Remember the days when OEMs did everything: systems, software, chips, direct sales, even materials? The corporate bingeing of the 1980s led to a massive hangover, and it took almost a decade of reengineering and downsizing to cure it.
We have since learned that vertical integration is bad and outsourcing everything that isn't a core competency is good, giving rise to the horizontally specialized supply chain we know and love today.
Has the pendulum swung too far toward horizontal specialization? I contend it has. While it's true that vertical integration for its own sake has a way of bloating expenses beyond the realm of profitability, extreme outsourcing can be equally devastating to long-term corporate health. And I'm not even talking about issues associated with moving offshore, such as vendor management, transit and logistics issues, and time-to-market.
At the top of the list is loss of competitive differentiation or value proposition dilution. Then there's loss of leverage: manufacturing and infrastructure leverage, supply chain clout and intellectual-property (IP) leverage. All of this inevitably results in ever-decreasing market share and profit margins.
Consider how some of the top-tier OEMs in the business balance vertical integration against horizontal specialization. Cisco, HP, IBM and Sun, for example, all develop a significant portion of the proprietary chips and software used in their systems. They all have services businesses and sell direct. And yet they all engage in outsourcing.
IBM Corp. is a master at this approach. It markets software, chips, foundry capacity, platforms--even IP--to offset operating and capital expenses. And IBM spins off technology that's either unprofitable or not strategic to its core business. Many companies, both large and small, can learn a lot about the vertical-horizontal balancing act from IBM.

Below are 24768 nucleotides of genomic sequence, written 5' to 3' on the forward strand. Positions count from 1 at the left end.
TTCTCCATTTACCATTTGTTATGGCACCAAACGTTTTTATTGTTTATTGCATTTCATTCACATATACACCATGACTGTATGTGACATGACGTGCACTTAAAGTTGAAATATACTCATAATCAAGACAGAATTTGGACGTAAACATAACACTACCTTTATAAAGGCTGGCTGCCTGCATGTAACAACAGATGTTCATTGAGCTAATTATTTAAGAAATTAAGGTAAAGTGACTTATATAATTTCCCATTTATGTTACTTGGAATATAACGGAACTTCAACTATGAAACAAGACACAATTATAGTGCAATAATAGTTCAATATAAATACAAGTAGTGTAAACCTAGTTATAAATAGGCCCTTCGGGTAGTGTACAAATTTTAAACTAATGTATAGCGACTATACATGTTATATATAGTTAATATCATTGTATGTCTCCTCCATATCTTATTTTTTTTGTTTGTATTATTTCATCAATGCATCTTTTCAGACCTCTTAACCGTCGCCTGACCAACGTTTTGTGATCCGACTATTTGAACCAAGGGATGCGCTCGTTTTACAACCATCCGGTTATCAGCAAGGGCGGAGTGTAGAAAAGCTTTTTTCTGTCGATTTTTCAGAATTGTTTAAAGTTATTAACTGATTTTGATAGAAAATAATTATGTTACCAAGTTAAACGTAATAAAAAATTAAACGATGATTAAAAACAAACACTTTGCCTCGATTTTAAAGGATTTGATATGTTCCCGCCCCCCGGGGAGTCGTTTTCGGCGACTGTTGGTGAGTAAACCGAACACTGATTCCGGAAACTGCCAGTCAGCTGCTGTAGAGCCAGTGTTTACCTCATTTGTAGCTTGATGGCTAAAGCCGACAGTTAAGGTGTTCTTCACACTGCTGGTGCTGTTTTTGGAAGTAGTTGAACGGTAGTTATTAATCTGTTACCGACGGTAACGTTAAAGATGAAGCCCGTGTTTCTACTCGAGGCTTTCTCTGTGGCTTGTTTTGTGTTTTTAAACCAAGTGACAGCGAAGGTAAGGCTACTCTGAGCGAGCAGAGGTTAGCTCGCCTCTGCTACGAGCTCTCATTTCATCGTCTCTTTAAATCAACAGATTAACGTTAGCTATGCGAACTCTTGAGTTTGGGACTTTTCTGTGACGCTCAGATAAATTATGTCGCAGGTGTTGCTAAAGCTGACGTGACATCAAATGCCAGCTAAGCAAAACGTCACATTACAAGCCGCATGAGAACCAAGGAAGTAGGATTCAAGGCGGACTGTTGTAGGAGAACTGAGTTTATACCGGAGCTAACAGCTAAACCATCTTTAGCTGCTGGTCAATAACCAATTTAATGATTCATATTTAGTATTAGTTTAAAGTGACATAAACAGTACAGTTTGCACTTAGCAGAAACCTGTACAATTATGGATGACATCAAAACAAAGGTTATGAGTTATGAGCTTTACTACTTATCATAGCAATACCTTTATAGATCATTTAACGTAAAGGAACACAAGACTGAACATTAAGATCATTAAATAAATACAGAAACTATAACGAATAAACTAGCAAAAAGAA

Of course, vertical integration is not just for OEMs. Flextronics, the top-ranked global electronics manufacturing services (EMS) provider, has been acquiring design, packaging and assembly technologies, mostly focused on wireless and handheld systems, and is offering customers fully integrated, vertical solutions. Betting big on this radical approach helped Flextronics differentiate itself from and ultimately outperform its competitors. Now it's an EMS company and an ODM. What's next?
If extreme outsourcing is a concern for you, then get your management team to take a hard look at the logic of your outsourcing strategies. Here are a few questions to pose:
Are we experiencing erosion of our competitive differentiation, value proposition, market share and/or profit margins?
Are we losing manufacturing, IP or customer leverage to the supply chain?
Do we lack the infrastructure to compete with vertically integrated rivals?
Is outsourcing sacrificing long-term shareholder value to achieve near-term results?
If you answer "yes" to one or more of these questions, then maybe it's time to rethink your horizontal specialization strategy. Your company's future may depend on it.
Steve Tobak can be reached at email@example.com.